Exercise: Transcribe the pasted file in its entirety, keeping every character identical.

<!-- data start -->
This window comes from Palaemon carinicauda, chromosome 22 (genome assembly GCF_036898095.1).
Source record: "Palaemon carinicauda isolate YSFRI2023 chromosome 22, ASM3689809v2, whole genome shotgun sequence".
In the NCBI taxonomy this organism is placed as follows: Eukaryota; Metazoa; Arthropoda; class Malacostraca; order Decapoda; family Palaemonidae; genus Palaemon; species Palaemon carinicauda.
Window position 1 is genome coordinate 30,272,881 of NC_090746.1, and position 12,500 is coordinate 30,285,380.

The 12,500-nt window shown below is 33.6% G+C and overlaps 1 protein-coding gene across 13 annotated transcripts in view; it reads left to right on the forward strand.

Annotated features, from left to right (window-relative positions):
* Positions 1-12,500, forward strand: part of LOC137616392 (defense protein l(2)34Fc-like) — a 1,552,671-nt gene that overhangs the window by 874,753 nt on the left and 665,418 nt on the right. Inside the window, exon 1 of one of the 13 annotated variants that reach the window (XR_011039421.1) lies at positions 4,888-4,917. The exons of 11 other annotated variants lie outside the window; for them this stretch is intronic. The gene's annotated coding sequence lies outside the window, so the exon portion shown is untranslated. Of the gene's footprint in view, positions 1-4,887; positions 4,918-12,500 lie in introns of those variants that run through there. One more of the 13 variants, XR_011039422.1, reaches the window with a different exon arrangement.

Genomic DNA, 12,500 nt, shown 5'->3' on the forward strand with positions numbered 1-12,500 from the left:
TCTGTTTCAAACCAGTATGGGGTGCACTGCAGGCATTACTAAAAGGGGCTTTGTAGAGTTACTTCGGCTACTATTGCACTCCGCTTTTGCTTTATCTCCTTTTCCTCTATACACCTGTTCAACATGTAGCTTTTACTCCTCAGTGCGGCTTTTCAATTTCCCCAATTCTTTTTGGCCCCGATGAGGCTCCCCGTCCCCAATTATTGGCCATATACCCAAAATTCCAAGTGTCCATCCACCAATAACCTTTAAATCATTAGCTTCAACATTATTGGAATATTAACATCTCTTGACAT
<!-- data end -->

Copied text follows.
This window comes from Palaemon carinicauda, chromosome 22 (genome assembly GCF_036898095.1).
Source record: "Palaemon carinicauda isolate YSFRI2023 chromosome 22, ASM3689809v2, whole genome shotgun sequence".
In the NCBI taxonomy this organism is placed as follows: Eukaryota; Metazoa; Arthropoda; class Malacostraca; order Decapoda; family Palaemonidae; genus Palaemon; species Palaemon carinicauda.
Window position 1 is genome coordinate 30,272,881 of NC_090746.1, and position 12,500 is coordinate 30,285,380.

The 12,500-nt window shown below is 33.6% G+C and overlaps 1 protein-coding gene across 13 annotated transcripts in view; it reads left to right on the forward strand.

Annotated features, from left to right (window-relative positions):
* Positions 1-12,500, forward strand: part of LOC137616392 (defense protein l(2)34Fc-like) — a 1,552,671-nt gene that overhangs the window by 874,753 nt on the left and 665,418 nt on the right. Inside the window, exon 1 of one of the 13 annotated variants that reach the window (XR_011039421.1) lies at positions 4,888-4,917. The exons of 11 other annotated variants lie outside the window; for them this stretch is intronic. The gene's annotated coding sequence lies outside the window, so the exon portion shown is untranslated. Of the gene's footprint in view, positions 1-4,887; positions 4,918-12,500 lie in introns of those variants that run through there. One more of the 13 variants, XR_011039422.1, reaches the window with a different exon arrangement.

Genomic DNA, 12,500 nt, shown 5'->3' on the forward strand with positions numbered 1-12,500 from the left:
TCTGTTTCAAACCAGTATGGGGTGCACTGCAGGCATTACTAAAAGGGGCTTTGTAGAGTTACTTCGGCTACTATTGCACTCCGCTTTTGCTTTATCTCCTTTTCCTCTATACACCTGTTCAACATGTAGCTTTTACTCCTCAGTGCGGCTTTTCAATTTCCCCAATTCTTTTTGGCCCCGATGAGGCTCCCCGTCCCCAATTATTGGCCATATACCCAAAATTCCAAGTGTCCATCCACCAATAACCTTTAAATCATTAGCTTCAACATTATTGGAATATTAACATCTCTTGACAT